Within circuits of consciousness, there are largely random imprints that shape their expression. For example, people that were enculturated as children and now belong to one of the top four religions – whether Catholic, Muslim, Hindu, or Buddhist – are often going to have a default emotional and rational style shaped by their religion. Or, people that grow up in circumstances of poverty or during a time like the Great Depression are going to have a greater focus on survival than people that didn’t. Other examples could include how our first sexual experience or relationship tends to define what turns us on or mate selection later in life. Similarly, our home life as a child tends to shape whether we want to recreate it or its opposite as adults.

He suggests that humanity is on the cusp of breaking free of the constraints of the space-time continuum. Scientific breakthroughs making immortality possible and enable the exploration and colonizing of interstellar space are going to radically change our mental models. And, this change in constraints is going to require reprogramming our minds to higher levels of consciousness, beyond the first four.

The fifth level of consciousness is a freedom from the compulsions of the first four circuits, where they are recognized as largely random imprints. In this state, we reconnect with our bodies. Freed from the demands of our imprints, we generally experience a sense of well-being.

The six level of consciousness, according to RAW, enables us to reprogram our random imprints. We are free to recognize the influence of our early poverty and decide that wealth and power, which both aid survival, isn’t as important to us. Or, we can decide to break with the model of relationships we have seen throughout our lives, and we can choose new imprints, e.g., to be polyamorous or bisexual. For rationalists, there is the opportunity to come to terms with how limited the tool of rationality is and how frequently it is used in the service of our drives for survival, for our emotions and for our social needs.

The seventh level of consciousness is to tap into our being at the DNA-level, where we come to terms with how we as individuals fit into the grand sweep of human history and how we fit into larger schemes of life on this planet and in the universe. Carl Jung’s collective unconscious, Ralph Waldo Emerson’s Over-Soul, the Hindu atman, the Rastafarian I-and-I, the Baul Moner Manush (the person of the heart), the Quaker Light Within, and so forth seem like shades of this idea of how we connect with other humans, other sentient beings and the divine spirit of Life to transcend ourselves.

The eighth level of consciousness is to tap into the quantum entanglement of everything with everything else. It transcends the limitations of mere life and connects all to all.

Throughout the book, RAW’s primary project is not to lay out this framework clearly as I have done here, much of which is filtered through my own mind and not using examples from his book. His project seems to be primarily opening people up to the possibility of taking these ideas seriously. At the end of each chapter, he has a series of “exercizes”, which seem to be chosen primarily to give people practice in seeing the limitations in their worldview and in changing it.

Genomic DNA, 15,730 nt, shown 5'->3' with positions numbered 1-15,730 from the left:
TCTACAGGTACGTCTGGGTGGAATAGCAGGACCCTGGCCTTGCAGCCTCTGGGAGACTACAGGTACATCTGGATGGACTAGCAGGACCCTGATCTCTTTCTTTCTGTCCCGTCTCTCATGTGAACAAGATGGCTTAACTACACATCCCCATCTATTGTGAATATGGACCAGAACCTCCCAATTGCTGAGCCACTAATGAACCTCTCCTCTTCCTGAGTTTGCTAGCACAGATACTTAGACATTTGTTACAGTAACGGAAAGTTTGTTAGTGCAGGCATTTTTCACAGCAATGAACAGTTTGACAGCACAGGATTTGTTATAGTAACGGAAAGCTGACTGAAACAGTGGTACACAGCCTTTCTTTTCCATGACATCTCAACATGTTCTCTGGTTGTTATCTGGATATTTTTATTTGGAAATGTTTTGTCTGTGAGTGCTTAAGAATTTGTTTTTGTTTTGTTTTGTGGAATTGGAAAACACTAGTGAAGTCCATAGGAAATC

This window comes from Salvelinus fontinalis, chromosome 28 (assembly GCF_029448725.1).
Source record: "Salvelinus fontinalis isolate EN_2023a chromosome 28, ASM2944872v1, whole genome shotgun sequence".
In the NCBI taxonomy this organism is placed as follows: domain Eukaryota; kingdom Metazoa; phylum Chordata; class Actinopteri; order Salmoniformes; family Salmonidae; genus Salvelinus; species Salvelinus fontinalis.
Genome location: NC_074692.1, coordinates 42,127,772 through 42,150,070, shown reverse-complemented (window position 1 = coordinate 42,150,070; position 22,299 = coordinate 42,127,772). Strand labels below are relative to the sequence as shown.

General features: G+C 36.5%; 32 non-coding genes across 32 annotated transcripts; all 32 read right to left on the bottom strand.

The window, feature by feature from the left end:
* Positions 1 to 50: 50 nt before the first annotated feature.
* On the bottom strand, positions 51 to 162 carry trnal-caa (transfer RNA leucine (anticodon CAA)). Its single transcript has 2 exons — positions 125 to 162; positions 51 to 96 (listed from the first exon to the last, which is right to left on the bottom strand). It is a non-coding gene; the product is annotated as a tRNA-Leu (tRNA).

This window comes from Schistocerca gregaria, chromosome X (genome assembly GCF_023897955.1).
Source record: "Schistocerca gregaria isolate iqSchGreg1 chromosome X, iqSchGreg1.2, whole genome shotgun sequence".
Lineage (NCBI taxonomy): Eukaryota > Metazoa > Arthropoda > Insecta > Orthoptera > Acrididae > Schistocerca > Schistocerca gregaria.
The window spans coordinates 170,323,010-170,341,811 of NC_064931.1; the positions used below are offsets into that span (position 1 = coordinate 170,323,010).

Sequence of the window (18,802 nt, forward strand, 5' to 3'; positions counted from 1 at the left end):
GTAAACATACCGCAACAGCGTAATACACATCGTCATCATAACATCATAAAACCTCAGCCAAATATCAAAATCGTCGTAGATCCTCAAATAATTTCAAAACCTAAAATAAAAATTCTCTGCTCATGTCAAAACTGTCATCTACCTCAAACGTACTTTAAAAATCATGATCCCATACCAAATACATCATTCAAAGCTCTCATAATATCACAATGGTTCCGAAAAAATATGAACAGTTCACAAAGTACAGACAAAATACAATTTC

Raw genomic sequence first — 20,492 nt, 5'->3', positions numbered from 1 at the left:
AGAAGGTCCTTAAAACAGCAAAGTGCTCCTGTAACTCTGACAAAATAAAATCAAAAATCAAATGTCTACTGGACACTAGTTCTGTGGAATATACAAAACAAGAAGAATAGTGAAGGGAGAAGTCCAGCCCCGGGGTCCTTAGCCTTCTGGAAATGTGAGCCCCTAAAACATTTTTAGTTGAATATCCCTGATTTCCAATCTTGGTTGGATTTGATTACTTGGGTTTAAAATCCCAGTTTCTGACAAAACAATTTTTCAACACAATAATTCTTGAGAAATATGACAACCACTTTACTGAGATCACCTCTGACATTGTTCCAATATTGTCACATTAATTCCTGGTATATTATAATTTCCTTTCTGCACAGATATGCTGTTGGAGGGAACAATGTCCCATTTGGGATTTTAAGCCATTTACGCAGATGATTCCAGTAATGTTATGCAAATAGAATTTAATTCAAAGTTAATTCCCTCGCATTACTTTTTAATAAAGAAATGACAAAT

This points to a key insight. It is impossible to tell people anything. You can talk about reality-tunnels and discuss theoretical frameworks like the eight-circuit model of consciousness, but it is difficult to make these ideas real. Ultimately, people have trouble accepting different worldviews than their own or that their outlook on life might be largely random and/or limited.

Most of us are getting on with the business of survival. We are subject to the vagaries of our emotions. We pretend that our rationality isn’t largely just rationalizations. And, we are subject to the demands of instinct, such as when biological clocks drive us to reproduce. Acknowledging these facts is difficult for most of us.

But, this fact is precisely why a book like Prometheus Rising can be so useful. There are other worlds, other ways of being. But, if we are only interested in the world we are in and the way we are, we are unable to see them. The expectations of the world shape us, and we, in turn, shape the world with our expectations. The central idea of this book is: Isn’t it worth the effort to change our expectations and get into a mental space where we are in control and can transcend our circumstances and our personal history?

Blue Moon Human

If you don’t have time to do it right the first time, where are you going to find time to do it again?

Or, you could be complacent. Mediocre effort. Mediocre results. Mediocre life.

We all start out wanting to excel, to be good and do it right. When does the change creep in on us, the metamorphosis that turns us into the mangy werewolf only made human by a blue moon?